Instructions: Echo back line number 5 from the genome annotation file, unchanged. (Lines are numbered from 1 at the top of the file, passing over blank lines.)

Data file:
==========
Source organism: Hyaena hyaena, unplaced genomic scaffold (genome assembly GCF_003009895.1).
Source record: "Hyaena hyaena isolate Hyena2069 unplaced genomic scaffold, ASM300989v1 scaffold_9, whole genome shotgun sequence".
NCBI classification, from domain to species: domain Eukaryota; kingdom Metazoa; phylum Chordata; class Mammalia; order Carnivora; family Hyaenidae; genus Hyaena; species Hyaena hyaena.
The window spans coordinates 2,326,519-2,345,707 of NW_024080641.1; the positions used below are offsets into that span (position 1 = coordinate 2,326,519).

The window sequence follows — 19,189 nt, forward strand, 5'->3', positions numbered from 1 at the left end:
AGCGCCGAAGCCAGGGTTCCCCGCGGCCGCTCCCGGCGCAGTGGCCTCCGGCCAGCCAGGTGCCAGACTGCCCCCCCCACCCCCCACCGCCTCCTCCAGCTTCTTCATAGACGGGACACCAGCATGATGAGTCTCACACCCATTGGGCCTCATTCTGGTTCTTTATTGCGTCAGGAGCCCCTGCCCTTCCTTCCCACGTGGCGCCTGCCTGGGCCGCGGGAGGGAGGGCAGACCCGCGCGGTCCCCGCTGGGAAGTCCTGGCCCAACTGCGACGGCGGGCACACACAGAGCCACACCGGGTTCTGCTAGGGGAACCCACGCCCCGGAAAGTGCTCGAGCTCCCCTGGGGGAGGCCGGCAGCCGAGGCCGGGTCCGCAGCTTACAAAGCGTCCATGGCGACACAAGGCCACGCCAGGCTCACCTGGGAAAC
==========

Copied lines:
The window sequence follows — 19,189 nt, forward strand, 5'->3', positions numbered from 1 at the left end: